For archived data to serve synthesis efforts, they must be stored in findable, accessible, interoperable, and reusable formats12. Accordingly, INSDC databases require users to provide experiment and sample-level metadata17 in addition to raw sequence data. In turn, these databases provide the users with stable accession numbers and the long-term storage of their data.
To evaluate how much of the currently deposited sequencing data may serve as a resource for future syntheses, we performed a comprehensive, in-depth assessment of data availability and reusability in microbial ecology. Using a combination of custom-built text parsing algorithms and manual curation, we surveyed all the literature in 17 microbiome-specific journals, selected studies which performed 16S rRNA gene amplicon sequencing and evaluated the extent to which the data were reusable. Our study shows that the lack of data deposition to appropriate repositories, improper file formatting and inconsistent labeling affected more than half of the amplicon sequencing studies surveyed.
Results and discussion
According to an initial keyword search, we selected the 17 most popular microbial ecology-related journals, as these were more likely to have sequence-specific data deposition instructions or requirements. We surveyed all the articles published in these journals between January 2015 and March 2019 (n = 26,927 articles, Supplementary Table S1), as concerns over data deposition practices began to grow in 201514 and were soon followed by stricter standards for data availability12. A custom-built pattern-based text extraction algorithm followed by manual curation, we selected those studies which performed 16S rRNA gene amplicon sequencing and listed INSDC-compliant accession numbers (n = 2015, Supplementary Table S1; 145,203 samples).
To confirm that our parsing algorithm did not miss accession numbers in articles containing 16S rRNA gene amplicon sequencing, we randomly selected 150 articles which mentioned 16S rRNA, but for which no accession numbers were detected, for manual inspection. Of these, one contained a misspelled accession number, two had archived their sequences in unconventional repositories (Google Drive and GEO, a gene expression database, Supplementary Data 2), and 19 were identified as having performed 16S rRNA gene amplicon sequencing, but had not included any reference to the data. We found no cases in which accession numbers or sequence data were stored in supplementary materials. From this group, we estimate that 18% of the studies in our database (n = 469) performed 16S rRNA gene amplicon sequencing but did not provide access to the data (Fig. 1a). Four studies mentioned deposition data in dbGaP18, and we could verify the existence of three of these studies. We found that an additional 6.5% of the studies had deposited their data in the Qiita19, MG-RAST20, and figshare databases (n = 14, n = 134, and n = 24 studies, respectively). Of the estimated 2,656 studies employing 16S rRNA gene amplicon sequencing, 75.9% deposited their data to an INSDC database in the period studied (Fig. 1a).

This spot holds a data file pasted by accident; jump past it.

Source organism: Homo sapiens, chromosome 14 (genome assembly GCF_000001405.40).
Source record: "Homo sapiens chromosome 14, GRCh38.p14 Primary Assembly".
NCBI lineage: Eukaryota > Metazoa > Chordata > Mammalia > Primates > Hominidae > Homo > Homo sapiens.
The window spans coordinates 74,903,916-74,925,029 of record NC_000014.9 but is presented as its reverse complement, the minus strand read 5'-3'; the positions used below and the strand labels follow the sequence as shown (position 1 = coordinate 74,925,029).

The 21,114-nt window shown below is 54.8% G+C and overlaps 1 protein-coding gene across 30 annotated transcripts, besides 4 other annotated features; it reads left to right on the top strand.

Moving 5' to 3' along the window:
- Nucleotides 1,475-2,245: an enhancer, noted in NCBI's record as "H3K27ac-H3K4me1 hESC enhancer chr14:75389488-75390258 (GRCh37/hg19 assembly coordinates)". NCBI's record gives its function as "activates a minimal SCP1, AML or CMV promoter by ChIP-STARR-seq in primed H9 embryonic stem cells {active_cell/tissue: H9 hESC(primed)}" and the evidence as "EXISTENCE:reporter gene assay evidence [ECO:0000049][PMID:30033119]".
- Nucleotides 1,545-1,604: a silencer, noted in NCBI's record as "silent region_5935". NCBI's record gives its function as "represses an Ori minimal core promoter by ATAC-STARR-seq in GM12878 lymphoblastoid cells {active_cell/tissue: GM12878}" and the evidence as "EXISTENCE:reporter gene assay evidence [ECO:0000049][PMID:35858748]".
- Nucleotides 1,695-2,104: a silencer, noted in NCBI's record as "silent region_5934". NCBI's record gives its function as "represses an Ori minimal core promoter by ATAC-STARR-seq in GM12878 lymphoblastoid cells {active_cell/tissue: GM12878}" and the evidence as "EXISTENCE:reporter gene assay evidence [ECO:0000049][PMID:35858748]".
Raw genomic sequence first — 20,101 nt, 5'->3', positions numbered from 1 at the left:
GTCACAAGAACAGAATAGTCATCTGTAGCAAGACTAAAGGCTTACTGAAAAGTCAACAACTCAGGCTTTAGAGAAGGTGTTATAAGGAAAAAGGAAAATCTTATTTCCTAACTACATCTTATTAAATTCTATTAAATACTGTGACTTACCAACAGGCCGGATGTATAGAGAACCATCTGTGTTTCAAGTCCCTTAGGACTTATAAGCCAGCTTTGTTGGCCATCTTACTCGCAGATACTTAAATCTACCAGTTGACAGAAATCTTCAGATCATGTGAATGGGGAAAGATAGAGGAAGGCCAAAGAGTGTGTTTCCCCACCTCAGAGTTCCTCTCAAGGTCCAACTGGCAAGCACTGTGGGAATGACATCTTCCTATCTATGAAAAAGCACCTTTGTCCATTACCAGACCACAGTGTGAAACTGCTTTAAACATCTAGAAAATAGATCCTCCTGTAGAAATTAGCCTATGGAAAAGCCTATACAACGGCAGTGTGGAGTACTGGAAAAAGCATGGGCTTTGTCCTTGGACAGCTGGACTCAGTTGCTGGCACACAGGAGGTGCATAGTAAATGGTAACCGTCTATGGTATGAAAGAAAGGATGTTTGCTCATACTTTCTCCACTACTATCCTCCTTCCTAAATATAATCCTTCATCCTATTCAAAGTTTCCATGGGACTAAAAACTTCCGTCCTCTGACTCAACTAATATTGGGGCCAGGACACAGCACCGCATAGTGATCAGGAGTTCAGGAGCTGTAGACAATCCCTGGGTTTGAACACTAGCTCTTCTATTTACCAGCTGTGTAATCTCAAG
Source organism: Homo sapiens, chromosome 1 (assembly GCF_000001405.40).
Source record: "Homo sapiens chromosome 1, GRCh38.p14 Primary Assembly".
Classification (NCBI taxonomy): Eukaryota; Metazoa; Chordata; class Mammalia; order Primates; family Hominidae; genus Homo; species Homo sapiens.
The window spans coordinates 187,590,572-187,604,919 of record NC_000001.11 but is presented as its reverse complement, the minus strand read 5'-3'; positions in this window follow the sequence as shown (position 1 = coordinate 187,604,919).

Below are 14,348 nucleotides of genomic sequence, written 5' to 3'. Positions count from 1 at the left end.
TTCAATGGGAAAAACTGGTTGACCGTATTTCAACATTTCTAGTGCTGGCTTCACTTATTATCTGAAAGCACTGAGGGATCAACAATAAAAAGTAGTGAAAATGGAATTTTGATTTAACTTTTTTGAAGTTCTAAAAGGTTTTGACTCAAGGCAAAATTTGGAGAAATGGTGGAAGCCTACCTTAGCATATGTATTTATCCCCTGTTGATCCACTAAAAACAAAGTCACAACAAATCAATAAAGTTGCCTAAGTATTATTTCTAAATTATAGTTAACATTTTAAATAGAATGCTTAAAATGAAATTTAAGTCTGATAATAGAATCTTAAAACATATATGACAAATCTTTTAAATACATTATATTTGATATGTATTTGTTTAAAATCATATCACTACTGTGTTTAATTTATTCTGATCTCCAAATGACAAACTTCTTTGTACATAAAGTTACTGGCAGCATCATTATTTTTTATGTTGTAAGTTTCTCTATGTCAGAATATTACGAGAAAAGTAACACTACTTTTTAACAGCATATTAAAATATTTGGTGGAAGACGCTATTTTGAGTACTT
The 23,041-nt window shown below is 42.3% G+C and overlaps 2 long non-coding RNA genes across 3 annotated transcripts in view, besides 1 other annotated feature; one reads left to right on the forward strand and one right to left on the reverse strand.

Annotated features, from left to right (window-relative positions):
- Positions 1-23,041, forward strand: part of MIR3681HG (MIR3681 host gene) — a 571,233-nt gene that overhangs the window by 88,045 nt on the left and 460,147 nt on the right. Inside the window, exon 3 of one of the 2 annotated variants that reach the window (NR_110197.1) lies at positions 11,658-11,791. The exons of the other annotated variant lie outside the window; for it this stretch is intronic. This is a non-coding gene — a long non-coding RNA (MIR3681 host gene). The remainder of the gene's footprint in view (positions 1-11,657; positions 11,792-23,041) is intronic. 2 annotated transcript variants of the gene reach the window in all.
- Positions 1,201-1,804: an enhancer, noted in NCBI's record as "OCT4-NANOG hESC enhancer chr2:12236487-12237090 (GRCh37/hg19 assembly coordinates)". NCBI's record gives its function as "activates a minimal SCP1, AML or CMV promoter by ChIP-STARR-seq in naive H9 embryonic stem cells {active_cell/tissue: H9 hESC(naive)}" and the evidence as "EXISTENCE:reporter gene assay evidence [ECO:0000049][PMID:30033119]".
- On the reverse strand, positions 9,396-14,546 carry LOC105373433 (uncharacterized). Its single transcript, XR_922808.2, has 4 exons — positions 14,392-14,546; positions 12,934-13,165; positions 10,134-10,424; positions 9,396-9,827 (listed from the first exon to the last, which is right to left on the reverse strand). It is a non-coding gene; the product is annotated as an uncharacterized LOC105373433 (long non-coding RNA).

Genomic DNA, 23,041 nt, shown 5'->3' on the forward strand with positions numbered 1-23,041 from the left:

To obtain more precise estimates of the percentage of articles which deposited their data in each database, we focused on the subset of 635 studies which sequenced the V3–V4 region of the 16S rRNA gene between base pairs 515 and 806 (heretofore V3–V4 subset), a target region which has gained popularity since its development and use by the Earth Microbiome Project21,22. Of these, 74.5% (n = 474) studies listed INSDC-compliant accession numbers within the article, but of these, accession numbers from 5% of the studies (n = 33) were not findable on any INSDC database. Additionally, 19% (n = 121) did not provide an identifiable link to the data, and 6.8% of the studies deposited their data in the Qiita, MG-RAST, and figshare databases (n = 9, n = 24, n = 7, respectively, Fig. 1b). Two studies provided SRA submission IDs rather than accession numbers, and were also inaccessible.